Boy Whose Hair Froze Walking To School Gets £245,000 In Donations

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AsiaWire

People in China have come together to donate money to a primary school student whose hair completely froze over after walking to school.

Wang Fuman, who attends the Zhuanshanbao Primary School in the Xinjie Township of China, is forced to make an hour-long journey to school each day wearing nothing but a thin winter coat in conditions as cold as minus nine degrees. On one occasion he had to sit in a classroom with no central heating and take an exam.

The weather conditions are so harsh in his part of China that his eyebrows and hair have been covered in frost, which has led to him being dubbed ‘Frost Boy’ or ‘Snowflake Boy’.

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Some reports claim Wang is aged eight, while others write he’s that 10, it seems minuscule when compared to the heartbreaking picture which has come to symbolise, and bring to light, the massive gap between China’s rich and poor. Despite having one of the world’s strongest and stable economies. Remind you of anywhere?

Pictures also showed the effects the weather conditions have had on young Wang’s hands, which have cracked up and wrinkled his skin, making it look a lot older.

The photos taken by his headmaster Fu Heng have prompted Chinese citizens to donate generously to the Yunnan Youth Development Foundation and his under-funded school. At least 2,150,000 yuan (over £24,000) has been raised . The state-governed foundation stated they would manage the funds on behalf of Wang, along with the local Zhaotong Youth Development Foundation.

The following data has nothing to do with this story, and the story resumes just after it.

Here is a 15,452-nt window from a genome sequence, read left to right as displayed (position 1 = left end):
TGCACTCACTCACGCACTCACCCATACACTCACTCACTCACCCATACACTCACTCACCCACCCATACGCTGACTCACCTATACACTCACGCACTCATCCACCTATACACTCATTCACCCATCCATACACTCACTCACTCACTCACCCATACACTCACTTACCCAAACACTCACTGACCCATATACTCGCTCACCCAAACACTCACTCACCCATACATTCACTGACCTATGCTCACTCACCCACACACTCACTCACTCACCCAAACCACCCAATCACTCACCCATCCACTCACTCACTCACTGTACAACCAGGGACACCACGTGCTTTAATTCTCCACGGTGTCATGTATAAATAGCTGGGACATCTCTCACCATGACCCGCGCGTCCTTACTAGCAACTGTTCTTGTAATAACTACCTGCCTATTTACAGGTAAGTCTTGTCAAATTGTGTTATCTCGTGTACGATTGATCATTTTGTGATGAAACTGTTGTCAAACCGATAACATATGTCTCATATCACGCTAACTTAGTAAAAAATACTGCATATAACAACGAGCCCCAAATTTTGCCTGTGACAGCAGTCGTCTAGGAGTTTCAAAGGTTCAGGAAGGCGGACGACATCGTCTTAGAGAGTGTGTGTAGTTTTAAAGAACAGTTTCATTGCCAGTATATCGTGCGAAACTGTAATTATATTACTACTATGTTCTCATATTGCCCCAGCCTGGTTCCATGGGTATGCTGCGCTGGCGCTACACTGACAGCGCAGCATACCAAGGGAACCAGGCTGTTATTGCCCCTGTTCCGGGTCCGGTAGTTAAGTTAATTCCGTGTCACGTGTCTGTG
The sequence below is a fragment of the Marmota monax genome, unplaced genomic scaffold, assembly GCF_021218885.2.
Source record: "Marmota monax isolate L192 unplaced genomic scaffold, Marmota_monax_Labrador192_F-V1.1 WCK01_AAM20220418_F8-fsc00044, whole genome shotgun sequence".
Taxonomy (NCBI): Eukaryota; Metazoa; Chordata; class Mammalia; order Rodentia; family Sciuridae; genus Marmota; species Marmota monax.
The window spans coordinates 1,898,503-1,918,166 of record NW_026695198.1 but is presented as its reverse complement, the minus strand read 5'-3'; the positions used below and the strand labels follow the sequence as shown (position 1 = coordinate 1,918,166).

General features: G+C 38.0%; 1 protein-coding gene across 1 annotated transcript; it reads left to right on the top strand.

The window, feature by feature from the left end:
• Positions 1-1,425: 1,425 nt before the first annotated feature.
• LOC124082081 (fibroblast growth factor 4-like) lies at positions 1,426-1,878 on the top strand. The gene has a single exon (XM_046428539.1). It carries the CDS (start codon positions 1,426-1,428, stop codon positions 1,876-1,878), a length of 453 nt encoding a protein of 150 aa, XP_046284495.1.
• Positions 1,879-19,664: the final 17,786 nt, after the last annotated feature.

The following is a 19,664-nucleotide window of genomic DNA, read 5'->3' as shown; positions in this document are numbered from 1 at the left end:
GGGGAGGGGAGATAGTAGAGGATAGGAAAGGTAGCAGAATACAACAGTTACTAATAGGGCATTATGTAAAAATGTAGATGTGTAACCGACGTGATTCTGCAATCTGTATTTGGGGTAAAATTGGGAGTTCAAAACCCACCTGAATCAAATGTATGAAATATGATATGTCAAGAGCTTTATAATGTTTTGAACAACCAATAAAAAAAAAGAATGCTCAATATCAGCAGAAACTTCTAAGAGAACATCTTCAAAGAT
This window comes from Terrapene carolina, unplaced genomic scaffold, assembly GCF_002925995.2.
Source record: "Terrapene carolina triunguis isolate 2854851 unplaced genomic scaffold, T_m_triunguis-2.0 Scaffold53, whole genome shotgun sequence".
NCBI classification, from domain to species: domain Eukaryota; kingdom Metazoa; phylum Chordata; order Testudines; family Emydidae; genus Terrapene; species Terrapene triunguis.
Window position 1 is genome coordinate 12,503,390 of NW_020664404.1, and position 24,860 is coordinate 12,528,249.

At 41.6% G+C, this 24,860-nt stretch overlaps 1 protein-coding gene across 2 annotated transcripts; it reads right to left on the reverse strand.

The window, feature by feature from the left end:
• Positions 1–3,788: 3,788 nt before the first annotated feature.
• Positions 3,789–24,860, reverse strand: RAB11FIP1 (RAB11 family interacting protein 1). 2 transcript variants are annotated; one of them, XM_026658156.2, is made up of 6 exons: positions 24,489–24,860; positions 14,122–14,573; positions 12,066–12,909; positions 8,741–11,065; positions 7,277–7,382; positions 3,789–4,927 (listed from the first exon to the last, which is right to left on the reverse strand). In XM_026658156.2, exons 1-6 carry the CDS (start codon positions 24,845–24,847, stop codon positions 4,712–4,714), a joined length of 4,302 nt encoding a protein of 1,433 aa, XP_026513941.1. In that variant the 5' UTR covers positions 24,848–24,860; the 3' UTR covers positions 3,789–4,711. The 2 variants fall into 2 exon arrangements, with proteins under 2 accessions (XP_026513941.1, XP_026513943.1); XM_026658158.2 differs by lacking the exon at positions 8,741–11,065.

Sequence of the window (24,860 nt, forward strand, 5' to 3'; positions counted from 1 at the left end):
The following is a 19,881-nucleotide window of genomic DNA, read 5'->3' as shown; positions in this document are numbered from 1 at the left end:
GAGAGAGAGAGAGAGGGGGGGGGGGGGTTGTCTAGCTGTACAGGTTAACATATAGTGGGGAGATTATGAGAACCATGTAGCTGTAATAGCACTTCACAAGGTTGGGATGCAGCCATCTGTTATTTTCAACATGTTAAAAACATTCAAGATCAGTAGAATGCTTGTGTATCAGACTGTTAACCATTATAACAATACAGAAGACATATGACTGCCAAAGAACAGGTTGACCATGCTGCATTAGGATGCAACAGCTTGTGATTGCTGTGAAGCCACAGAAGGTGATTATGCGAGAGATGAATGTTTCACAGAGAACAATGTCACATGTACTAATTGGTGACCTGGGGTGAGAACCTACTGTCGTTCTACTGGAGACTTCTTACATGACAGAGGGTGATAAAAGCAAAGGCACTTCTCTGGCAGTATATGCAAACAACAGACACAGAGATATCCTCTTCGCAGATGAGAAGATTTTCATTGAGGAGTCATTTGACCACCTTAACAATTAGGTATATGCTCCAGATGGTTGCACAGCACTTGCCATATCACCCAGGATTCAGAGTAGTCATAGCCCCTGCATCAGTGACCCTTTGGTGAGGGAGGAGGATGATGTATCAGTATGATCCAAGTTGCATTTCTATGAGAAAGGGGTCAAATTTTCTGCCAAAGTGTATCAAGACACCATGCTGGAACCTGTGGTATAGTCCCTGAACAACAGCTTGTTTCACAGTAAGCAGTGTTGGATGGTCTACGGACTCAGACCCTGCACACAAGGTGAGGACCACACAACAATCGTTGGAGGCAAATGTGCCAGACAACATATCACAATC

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Speaking to Metro Headmaster Heng said:

It was the first day of their final exams. The temperatures dropped to minus nine degrees Celsius in about 30 minutes that morning.

It was revealed that Wang, who is known as the ‘class clown’, doesn’t live with his parents as they are currently working in the city in order to earn higher wages.

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A statement from the foundation confirmed that each student at will receive at least 500 yuan (£56.60). However, some donators have voiced their concern in regards to the funds being managed and controlled by the government-based charity.

In a response to this, a spokesperson told the MailOnline the funds they receive will not only help Fuman, but others in a similar situation as him as well.